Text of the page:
CITY HALL - On the heels of news that two neighborhoods in the 13th Council District tested positive for Asian tiger mosquitoes, Los Angeles City Councilmember Mitch O’Farrell urged his constituents this week to take precautions around your home to prevent an infestation of the potentially harmful insects.
O'Farrell hosted a community meeting Monday evening at Friendship Auditorium to educate the public about the potential spread of the mosquitoes into the 13th District. Greater Los Angeles County Vector Control District (GLACVC) recently confirmed the existence of Asian tiger mosquitoes (Aedes albopictus) in the Silver Lake and Elysian Valley neighborhoods. The tiger mosquitoes have the potential to transmit exotic diseases such as dengue and chikungunya, and are considered major nuisances since they readily bite during the day and can affect many activities.
“I want to make sure the City is taking the proper steps to maintain the health and public safety of all Angelenos,” said O’Farrell. “We want to keep the mosquito population under control, which will require every resident to check their property for standing water and other places the insects find attractive.”
In addition to hosting the community meeting, O’Farrell introduced a Council motion that directs the Bureau of Sanitation, Department of Building and Safety, City Planning, and other relevant departments to work with Los Angeles County vector control districts on best practices to deter an infestation.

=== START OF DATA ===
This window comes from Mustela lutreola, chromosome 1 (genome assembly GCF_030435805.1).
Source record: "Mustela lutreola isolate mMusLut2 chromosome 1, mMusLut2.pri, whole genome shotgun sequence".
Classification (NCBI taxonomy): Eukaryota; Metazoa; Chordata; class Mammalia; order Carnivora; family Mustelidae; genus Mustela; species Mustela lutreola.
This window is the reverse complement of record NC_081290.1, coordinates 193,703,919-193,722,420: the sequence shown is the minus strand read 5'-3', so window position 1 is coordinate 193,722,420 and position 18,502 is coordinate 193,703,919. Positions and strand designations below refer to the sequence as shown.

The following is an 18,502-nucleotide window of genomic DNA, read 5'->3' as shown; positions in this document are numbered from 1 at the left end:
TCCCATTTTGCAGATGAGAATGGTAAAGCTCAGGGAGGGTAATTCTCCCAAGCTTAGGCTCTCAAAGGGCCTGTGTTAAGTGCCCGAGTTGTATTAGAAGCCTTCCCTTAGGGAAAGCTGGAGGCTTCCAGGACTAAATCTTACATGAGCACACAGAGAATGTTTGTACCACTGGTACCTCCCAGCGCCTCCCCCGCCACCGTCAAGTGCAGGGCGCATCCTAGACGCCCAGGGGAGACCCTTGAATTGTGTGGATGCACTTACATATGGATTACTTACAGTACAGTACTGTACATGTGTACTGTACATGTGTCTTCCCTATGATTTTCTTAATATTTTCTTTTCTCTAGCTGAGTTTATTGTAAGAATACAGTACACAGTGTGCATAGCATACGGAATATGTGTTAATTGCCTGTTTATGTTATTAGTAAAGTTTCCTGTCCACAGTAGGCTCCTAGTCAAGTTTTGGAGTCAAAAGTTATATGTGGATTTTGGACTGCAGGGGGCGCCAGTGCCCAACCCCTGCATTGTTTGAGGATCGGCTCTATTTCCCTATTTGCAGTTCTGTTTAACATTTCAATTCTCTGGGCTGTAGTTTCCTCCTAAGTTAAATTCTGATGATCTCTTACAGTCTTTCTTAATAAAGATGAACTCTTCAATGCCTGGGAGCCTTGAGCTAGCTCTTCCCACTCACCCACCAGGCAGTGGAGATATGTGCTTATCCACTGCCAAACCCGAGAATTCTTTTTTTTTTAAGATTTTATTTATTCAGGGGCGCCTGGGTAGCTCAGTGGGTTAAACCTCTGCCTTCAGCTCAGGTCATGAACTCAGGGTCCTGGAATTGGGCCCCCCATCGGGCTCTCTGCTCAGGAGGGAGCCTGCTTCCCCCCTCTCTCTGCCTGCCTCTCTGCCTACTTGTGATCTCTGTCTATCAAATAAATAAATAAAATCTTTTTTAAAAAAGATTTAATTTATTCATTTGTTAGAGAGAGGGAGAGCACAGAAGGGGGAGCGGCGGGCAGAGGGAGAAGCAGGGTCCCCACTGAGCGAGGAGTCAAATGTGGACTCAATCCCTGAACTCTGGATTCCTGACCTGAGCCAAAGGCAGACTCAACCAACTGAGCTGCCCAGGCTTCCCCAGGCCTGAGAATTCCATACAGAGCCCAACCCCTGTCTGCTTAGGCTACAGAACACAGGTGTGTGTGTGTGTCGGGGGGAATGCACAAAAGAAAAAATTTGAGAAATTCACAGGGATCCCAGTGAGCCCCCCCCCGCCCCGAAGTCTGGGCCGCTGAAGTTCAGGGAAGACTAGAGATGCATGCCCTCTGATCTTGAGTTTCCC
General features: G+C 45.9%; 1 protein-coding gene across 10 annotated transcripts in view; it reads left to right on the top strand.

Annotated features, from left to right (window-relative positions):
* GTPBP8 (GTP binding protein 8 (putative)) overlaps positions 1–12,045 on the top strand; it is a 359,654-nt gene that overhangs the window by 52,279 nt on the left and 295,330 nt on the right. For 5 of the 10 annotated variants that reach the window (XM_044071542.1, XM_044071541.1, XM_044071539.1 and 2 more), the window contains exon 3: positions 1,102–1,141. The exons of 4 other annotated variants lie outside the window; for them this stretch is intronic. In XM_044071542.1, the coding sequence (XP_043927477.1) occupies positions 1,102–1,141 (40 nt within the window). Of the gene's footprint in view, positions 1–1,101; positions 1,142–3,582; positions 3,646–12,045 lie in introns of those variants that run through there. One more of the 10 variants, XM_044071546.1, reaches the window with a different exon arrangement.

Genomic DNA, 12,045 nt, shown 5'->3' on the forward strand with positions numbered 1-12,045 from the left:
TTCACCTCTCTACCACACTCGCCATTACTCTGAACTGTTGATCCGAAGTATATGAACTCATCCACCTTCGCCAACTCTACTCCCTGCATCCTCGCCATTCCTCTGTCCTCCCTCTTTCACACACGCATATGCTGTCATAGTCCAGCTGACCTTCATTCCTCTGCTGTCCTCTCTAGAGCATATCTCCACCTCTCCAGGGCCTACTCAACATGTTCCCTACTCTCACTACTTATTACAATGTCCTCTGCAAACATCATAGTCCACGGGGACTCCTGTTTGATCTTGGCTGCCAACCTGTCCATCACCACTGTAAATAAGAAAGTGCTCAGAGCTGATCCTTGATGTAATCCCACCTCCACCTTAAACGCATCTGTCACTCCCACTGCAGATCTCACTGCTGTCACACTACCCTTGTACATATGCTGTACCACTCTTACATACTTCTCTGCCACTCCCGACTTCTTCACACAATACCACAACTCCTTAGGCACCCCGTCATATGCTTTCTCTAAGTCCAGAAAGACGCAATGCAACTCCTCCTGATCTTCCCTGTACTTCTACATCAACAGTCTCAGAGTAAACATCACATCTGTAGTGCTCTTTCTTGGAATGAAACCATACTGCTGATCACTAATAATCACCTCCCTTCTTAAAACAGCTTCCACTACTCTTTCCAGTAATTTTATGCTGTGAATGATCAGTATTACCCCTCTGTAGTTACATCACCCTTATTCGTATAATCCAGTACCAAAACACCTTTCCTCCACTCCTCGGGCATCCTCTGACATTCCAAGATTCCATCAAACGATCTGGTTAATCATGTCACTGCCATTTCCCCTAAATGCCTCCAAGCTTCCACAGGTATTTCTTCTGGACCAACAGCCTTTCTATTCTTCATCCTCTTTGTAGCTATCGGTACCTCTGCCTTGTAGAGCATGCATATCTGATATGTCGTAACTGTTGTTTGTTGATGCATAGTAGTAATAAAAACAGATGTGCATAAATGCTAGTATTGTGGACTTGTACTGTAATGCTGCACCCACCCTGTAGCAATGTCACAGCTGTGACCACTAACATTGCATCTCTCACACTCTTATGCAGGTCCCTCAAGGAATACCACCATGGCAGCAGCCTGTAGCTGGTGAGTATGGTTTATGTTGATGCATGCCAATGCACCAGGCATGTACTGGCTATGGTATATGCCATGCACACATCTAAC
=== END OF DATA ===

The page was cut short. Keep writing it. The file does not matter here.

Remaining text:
“The Aedes mosquitoes are at their peak for the summer and once we have a cold spell or two, the adults will be gone for the winter,” said Kelly Middleton, GLACVCD Director of Community Affairs. “Unfortunately, they will return with warmer weather, which is why we want to remind people to clean up their yards and remove backyard sources that hold water.“
Middleton says that the mosquitoes were discovered in Vector Control traps, and staff is working with residents to inspect the exterior of homes in the area. One common thread found at each home is standing water, the use of rain barrels to capture water, or the utilization of sprinkler systems where the water is allowed to pool. The County is encouraging homeowners to take an inventory around the home and make sure there is no standing water. These mosquitoes lay eggs in containers with stagnant water, even in sources as small as a bottle cap.
“We are urging Angelenos to install rain barrels, drip irrigation systems and other water capture and conserving devices that will help during the statewide drought,” said David Pettijohn, LADWP Director of Water Resources. “However we also urge that all customers be mindful of the issues with standing water and mosquitoes. For your own safety, make sure that your rain barrels are fitted with properly installed screens and also check your drip irrigation system for leaks and ponding. The City is doing a great job embracing water conservation, but be sure to do it right with your health and safety in mind.”
For more information about all the invasive mosquitoes that are affecting the area: http://www.glacvcd.org/vector-information/mosquitoes/invasive-mosquitoes/
O'Farrell's motion was referred to both Health, Mental Health, and Education, and Energy and Environment Committees. O’Farrell is the vice-chair of the Health Committee, and a member of the Energy Committee.